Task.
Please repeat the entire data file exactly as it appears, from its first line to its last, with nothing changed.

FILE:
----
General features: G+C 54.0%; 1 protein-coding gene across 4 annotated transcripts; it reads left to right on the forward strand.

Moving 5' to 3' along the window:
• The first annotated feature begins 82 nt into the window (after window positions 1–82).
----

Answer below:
General features: G+C 54.0%; 1 protein-coding gene across 4 annotated transcripts; it reads left to right on the forward strand.

Moving 5' to 3' along the window:
• The first annotated feature begins 82 nt into the window (after window positions 1–82).